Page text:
Young Athletes With ACL Injuries Often Need Repeat Surgery: Study
Young Athletes With ACL Injuries Often Need Repeat Surgery: Study FRIDAY, May 22, 2015 (HealthDay News) -- Many young athletes who undergo surgery for a torn anterior cruciate ligament (ACL) need a second operation later on, a new study shows. Torn ACLs are widespread among people younger than 21, said researchers at the Hospital for Special Surgery in New York City. "This is the first study to evaluate, on a population level, the percentage of patients under age 21 who had subsequent ACL or non-ACL kne...
Young Brains May Gain Skills When Parents Read to Kids
Young Brains May Gain Skills When Parents Read to Kids SATURDAY, April 25, 2015 (HealthDay News) -- Whether it's Dr. Seuss or Beatrix Potter, when parents read to young children it may spur brain activity that supports early reading skills, a new study finds. Researchers led by Dr. John Hutton of Cincinnati Children's Hospital Medical Center used MRIs to monitor the brains of 19 preschoolers, aged 3 to 5, as they listened to age-appropriate stories on headphones. The youngsters' parents had provided inf...
Young Adults Respond to Graphic Cigarette Warnings
Young Adults Respond to Graphic Cigarette Warnings THURSDAY, April 9, 2015 (HealthDay News) -- Graphic images increase the impact that cigarette warning labels have on young adults in the United States, a new study says. The study included smokers and non-smokers, ages 18-25, who took part in a nationwide survey that asked how much they learned about the dangers of smoking from cigarette warning labels. Increasing the awareness of the "true consequences" of smoking may not only encourage people to quit ...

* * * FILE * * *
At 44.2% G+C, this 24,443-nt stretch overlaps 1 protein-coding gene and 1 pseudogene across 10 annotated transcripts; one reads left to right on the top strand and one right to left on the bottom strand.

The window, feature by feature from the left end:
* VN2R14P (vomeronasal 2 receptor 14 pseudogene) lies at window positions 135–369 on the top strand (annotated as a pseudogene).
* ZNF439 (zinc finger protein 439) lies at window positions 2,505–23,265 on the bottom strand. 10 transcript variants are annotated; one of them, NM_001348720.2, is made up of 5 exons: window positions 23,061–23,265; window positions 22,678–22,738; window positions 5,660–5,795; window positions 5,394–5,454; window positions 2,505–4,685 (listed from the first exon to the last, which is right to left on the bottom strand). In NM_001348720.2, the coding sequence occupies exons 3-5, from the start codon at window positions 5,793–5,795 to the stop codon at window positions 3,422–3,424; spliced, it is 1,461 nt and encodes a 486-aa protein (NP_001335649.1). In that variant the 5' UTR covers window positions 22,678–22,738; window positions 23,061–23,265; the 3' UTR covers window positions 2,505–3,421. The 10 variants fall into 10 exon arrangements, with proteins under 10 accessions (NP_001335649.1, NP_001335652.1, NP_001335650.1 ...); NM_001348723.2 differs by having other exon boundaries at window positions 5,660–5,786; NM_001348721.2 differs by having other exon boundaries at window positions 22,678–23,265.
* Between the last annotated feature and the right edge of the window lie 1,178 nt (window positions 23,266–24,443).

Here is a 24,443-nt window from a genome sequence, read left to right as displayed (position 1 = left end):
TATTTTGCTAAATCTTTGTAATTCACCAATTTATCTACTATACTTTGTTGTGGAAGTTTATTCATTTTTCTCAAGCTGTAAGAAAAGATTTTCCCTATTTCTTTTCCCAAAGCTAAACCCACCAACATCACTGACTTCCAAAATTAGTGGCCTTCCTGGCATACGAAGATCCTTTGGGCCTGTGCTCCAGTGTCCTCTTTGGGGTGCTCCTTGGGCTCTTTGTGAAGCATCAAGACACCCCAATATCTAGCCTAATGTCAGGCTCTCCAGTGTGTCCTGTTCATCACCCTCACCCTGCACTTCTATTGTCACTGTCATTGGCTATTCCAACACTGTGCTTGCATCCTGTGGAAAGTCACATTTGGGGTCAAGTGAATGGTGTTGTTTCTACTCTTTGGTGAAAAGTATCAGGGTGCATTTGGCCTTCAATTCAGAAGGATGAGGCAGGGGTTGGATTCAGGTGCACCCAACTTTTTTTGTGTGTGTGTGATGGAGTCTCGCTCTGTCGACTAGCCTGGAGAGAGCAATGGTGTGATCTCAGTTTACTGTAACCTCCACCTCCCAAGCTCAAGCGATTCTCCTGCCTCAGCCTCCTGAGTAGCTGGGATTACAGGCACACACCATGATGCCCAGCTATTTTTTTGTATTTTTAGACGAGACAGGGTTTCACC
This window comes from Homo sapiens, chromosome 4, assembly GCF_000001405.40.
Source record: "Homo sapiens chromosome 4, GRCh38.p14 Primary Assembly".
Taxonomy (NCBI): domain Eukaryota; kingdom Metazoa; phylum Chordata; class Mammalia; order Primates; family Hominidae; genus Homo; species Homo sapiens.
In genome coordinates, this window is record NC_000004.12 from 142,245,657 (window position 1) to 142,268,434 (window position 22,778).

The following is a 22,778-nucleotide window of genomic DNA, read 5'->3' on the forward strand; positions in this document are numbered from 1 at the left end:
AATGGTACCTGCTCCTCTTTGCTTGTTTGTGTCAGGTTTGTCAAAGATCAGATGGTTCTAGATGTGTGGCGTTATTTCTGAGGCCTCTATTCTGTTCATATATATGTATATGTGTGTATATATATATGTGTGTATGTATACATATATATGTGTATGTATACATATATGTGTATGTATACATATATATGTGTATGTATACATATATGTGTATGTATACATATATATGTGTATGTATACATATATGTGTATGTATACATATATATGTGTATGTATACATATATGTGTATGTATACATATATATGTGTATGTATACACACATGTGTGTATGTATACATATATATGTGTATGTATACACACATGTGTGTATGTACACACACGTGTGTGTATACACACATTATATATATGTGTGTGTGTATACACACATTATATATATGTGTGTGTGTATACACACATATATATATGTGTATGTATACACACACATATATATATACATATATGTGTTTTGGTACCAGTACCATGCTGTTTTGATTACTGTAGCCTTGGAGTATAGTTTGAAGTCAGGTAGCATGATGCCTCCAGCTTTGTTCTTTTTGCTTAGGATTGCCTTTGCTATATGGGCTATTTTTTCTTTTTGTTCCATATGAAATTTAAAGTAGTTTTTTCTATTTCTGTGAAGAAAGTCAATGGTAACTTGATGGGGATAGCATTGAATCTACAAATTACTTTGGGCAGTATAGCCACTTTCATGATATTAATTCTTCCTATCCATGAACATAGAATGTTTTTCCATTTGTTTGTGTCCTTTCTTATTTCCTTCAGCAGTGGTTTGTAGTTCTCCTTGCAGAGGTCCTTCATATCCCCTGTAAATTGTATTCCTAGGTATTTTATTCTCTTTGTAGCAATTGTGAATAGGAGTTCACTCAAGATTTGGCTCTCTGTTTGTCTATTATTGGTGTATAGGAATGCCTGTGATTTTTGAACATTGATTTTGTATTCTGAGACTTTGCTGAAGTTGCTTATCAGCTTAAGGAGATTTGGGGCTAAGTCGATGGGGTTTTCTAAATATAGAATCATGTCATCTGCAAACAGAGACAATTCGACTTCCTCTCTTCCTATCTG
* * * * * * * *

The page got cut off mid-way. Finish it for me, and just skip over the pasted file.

Year-Round Baseball Leads to More Youth Injuries, Study Says
Year-Round Baseball Leads to More Youth Injuries, Study Says SATURDAY, April 4, 2015 (HealthDay News) -- Being able to play baseball year-round puts young pitchers in the southern United States at increased risk for an overuse injury in their throwing arm, a new study finds. University of Florida researchers looked at college baseball players and found that those who play in the South are 5.5 percent more likely to suffer an ulnar collateral ligament tear in the elbow in their throwing arm than those in...
Young People At Risk of Second Injury After Knee Surgery
Young People At Risk of Second Injury After Knee Surgery SATURDAY, March 28, 2015 (HealthDay News) -- One-third of young athletes who have surgery to repair the anterior cruciate ligament (ACL) in the knee suffer another ACL injury later in life, new research finds. "Our study shows that young knees are more prone to re-injury than the adult population when compared to other research in this area, and is the first study to examine the incidence and risk factors for further ACL injury in a solely juvenil...
Yoga May Help Ease Depression in Pregnant Women